“Have Ye Then No Hope?” (12): Tolkien’s Ragnarok

(I told myself that I would finish this series before the end of the year, and I think there are at least 2-3 more posts left. This post will touch on the eschatology – the end times – of Middle Earth.)


Tolkien wrote that eucatastrophe, the unexpected upheaval of good signifies that there will not be universal final defeat. So what kind of an end, if any, did he envision for Middle Earth?

Tolkien seemed reticent to speak of it beyond the tensions explored in this paper. Indeed, if the history of Middle Earth is supposed to be a pre-history of Planet Earth, then it follows that the eschatology of Middle Earth is ultimately bound up in the eschatology of the Primary World. There are, however, a few strands that we see in his earlier writings, which are worth examining. The first is the prophecy of “a greater music still”, which will be sung by the Ainur and the Children of Iluvatar:

Never since have the Ainur made any music like to this music, though it has been said that a greater still shall be made before Iluvatar by the choirs of the Ainur and the Children of Iluvatar after the end of days. Then the themes of Iluvatar shall be played aright, and take Being in the moment of their utterance, for all shall then understand fully his intent in their part, and each shall know the the comprehension of each, and Iluvatar shall give to their thoughts the secret fire, being well pleased.

Once again, this prophecy is from the Elvish perspective, and it is not spoken in terms of certainty but rather possibility: “it has been said…”.

There are also references to a final climactic battle at the end of days. Though Christopher Tolkien edited it out of the published Silmarillion, his father wrote to Milton Waldman that the Silmarillion

ends with a vision of the end of the world, its breaking and remaking, and the recovery of the Silmarilli and the ‘light before the Sun’ – after a final battle which owes, I suppose, more to the Norse vision of Ragnarök than to anything else, though it is not much like it.

The battle is not like Ragnarök principally because the forces of Good are not ultimately defeated!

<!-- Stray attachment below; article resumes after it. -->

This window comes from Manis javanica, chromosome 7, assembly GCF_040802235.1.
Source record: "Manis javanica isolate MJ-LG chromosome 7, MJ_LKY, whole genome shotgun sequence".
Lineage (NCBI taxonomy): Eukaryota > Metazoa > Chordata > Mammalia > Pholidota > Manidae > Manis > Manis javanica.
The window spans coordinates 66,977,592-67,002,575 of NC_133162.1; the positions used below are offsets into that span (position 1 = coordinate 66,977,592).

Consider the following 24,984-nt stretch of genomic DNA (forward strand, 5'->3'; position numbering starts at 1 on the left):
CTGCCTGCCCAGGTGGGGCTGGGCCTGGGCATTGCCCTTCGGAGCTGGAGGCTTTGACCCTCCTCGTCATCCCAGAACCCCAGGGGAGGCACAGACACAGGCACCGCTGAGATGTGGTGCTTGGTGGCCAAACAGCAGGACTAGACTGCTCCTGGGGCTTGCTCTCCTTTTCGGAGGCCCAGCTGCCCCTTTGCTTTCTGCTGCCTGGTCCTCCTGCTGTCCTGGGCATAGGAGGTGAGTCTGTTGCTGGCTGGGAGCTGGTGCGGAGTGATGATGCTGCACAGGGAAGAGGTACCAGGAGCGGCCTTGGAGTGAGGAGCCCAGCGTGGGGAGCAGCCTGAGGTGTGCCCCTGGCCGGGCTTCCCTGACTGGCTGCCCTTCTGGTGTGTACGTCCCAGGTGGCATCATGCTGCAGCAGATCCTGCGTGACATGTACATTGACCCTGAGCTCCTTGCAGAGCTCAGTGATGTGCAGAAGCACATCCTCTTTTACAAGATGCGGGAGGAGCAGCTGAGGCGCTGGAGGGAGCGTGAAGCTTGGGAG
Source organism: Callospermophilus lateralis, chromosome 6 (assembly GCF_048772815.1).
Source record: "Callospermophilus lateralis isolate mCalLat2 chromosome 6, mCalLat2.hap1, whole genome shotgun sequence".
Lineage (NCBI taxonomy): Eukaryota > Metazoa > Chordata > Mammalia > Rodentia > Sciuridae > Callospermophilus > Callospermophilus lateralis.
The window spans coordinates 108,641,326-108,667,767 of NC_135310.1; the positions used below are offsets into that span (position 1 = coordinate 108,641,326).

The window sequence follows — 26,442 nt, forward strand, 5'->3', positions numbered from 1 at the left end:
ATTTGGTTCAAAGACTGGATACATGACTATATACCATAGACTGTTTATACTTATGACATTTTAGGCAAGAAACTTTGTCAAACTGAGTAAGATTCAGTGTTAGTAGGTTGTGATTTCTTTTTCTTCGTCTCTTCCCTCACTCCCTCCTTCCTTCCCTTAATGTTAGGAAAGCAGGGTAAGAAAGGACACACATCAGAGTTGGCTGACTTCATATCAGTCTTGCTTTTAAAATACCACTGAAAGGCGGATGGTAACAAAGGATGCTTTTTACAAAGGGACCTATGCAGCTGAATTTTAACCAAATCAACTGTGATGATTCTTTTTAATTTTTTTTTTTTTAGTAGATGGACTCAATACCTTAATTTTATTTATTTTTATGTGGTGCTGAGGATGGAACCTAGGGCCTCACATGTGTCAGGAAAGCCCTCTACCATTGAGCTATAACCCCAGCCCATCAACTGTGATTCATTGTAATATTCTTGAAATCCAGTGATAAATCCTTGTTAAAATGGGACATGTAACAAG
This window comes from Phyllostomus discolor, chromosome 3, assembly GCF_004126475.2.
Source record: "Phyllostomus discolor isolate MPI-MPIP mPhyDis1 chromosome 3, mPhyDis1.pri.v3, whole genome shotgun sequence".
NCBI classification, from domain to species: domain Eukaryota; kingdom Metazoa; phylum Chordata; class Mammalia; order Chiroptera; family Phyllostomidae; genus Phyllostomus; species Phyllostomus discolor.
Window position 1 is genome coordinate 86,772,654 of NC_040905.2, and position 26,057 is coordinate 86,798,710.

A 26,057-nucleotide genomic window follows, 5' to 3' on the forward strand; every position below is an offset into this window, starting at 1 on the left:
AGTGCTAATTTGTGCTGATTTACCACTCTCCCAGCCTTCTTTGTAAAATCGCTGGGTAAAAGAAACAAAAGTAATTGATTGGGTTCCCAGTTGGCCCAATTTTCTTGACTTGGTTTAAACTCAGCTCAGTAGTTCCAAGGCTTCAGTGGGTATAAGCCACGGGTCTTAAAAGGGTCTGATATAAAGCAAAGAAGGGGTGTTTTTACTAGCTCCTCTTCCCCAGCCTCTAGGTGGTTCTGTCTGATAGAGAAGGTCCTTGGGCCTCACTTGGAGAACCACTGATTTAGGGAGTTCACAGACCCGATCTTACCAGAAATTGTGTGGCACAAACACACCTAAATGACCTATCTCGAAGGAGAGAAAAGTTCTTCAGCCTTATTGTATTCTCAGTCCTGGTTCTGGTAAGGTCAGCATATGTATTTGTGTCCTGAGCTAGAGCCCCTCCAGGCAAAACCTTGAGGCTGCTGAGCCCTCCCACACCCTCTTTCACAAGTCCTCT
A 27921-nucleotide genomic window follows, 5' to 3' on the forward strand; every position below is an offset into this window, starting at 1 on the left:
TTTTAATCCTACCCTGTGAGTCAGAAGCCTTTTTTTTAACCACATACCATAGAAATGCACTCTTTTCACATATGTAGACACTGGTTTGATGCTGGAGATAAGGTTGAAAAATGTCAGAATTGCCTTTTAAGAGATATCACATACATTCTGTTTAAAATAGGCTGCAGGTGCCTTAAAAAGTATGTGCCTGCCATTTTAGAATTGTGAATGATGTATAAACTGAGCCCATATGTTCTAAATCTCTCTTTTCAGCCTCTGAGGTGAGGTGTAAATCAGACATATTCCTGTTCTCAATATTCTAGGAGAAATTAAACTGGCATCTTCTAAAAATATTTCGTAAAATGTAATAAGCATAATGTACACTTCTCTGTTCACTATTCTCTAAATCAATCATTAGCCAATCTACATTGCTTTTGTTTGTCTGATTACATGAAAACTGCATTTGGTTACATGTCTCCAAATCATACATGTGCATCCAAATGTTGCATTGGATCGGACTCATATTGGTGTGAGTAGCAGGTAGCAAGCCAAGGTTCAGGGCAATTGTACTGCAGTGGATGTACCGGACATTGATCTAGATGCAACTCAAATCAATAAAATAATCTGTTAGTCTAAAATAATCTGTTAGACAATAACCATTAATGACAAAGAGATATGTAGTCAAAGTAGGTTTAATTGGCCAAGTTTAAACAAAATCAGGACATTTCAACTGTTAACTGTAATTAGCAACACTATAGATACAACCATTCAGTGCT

At the very beginning of the Silmarillion, when Varda makes the stars, she puts two constellations in particular that anticipate a final battle at the end of days: Menelmacar (Orion), swordsman of the sky and Valacirca, the “Sickle of the Valar and the sign of doom.”

In later versions of this story, Menelmacar comes to be identified as none other than the cursed Turin Turambar.  While there are multiple differing stories as to who kills Melkor, in the end it seems that that honor goes to Turin:

Thus spake Mandos in prophecy, when the Gods sat in judgement in Valinor, and the rumour of his words was whispered among the Elves of the West. When the world is old and the powers grow weary, then Morgoth, seeing that the guard sleepeth, shall come back through the Door of Night out of the Timeless Void; and he shall destroy the sun and the Moon. But Earendel shall descend upon him as a white and searching flame and drive him from the airs. Then shall the Last Battle be gathered on the fields of Valinor. In that day Tulkas shall strive with Morgoth, and on his right hand shall be Fionwe, and on his left Turin Turambar, son of Hurin, coming from the halls of Mandos; and the black sword of Turin shall deal unto Morgoth his death and final end; and so shall the children of Hurin and all Men be avenged.

It seems that Tolkien feels the need to vindicate his arguably most tragic character: who but Turin should slay Morgoth? This takes on added significance if, as discussed above, we see Turin as typological for humanity: valiant but self-cursed. This does beg the question, however, of how a human character like Turin is allowed to come back for this battle. But then the Author of the play is free to bring his characters back on the stage after the play seems to be over.

Might this be a hint of the hope of resurrection? If so, it is a “hope without guarantees”, at least for the free peoples of Middle Earth. At the very least, since Tolkien is writing a myth and not just a story, these impulses signify his attempt to give all his characters justice in the end.

Next: Hope in the Primary World (Some Applications)

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